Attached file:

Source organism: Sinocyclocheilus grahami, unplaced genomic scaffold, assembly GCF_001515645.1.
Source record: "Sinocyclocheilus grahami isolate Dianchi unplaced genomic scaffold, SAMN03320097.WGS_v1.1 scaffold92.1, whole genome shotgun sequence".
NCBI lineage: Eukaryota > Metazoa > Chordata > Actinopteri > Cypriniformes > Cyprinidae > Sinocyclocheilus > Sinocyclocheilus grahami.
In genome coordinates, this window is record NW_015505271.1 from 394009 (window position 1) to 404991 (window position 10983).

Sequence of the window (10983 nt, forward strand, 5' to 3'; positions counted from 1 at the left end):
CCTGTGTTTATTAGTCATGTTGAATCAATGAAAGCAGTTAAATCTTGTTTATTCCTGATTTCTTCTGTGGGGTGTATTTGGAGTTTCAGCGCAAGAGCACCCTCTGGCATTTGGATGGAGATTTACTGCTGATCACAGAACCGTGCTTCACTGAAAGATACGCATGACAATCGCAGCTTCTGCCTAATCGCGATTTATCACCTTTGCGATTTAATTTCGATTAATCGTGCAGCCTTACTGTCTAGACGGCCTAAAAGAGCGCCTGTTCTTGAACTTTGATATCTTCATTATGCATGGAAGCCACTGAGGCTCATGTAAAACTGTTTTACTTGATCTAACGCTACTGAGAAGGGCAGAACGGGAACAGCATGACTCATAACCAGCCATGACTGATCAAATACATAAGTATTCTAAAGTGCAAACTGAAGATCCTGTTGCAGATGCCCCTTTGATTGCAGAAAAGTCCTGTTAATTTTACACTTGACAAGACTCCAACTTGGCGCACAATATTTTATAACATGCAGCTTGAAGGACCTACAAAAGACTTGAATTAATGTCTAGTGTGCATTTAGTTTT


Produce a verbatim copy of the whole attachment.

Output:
Source organism: Sinocyclocheilus grahami, unplaced genomic scaffold, assembly GCF_001515645.1.
Source record: "Sinocyclocheilus grahami isolate Dianchi unplaced genomic scaffold, SAMN03320097.WGS_v1.1 scaffold92.1, whole genome shotgun sequence".
NCBI lineage: Eukaryota > Metazoa > Chordata > Actinopteri > Cypriniformes > Cyprinidae > Sinocyclocheilus > Sinocyclocheilus grahami.
In genome coordinates, this window is record NW_015505271.1 from 394009 (window position 1) to 404991 (window position 10983).

Sequence of the window (10983 nt, forward strand, 5' to 3'; positions counted from 1 at the left end):
CCTGTGTTTATTAGTCATGTTGAATCAATGAAAGCAGTTAAATCTTGTTTATTCCTGATTTCTTCTGTGGGGTGTATTTGGAGTTTCAGCGCAAGAGCACCCTCTGGCATTTGGATGGAGATTTACTGCTGATCACAGAACCGTGCTTCACTGAAAGATACGCATGACAATCGCAGCTTCTGCCTAATCGCGATTTATCACCTTTGCGATTTAATTTCGATTAATCGTGCAGCCTTACTGTCTAGACGGCCTAAAAGAGCGCCTGTTCTTGAACTTTGATATCTTCATTATGCATGGAAGCCACTGAGGCTCATGTAAAACTGTTTTACTTGATCTAACGCTACTGAGAAGGGCAGAACGGGAACAGCATGACTCATAACCAGCCATGACTGATCAAATACATAAGTATTCTAAAGTGCAAACTGAAGATCCTGTTGCAGATGCCCCTTTGATTGCAGAAAAGTCCTGTTAATTTTACACTTGACAAGACTCCAACTTGGCGCACAATATTTTATAACATGCAGCTTGAAGGACCTACAAAAGACTTGAATTAATGTCTAGTGTGCATTTAGTTTT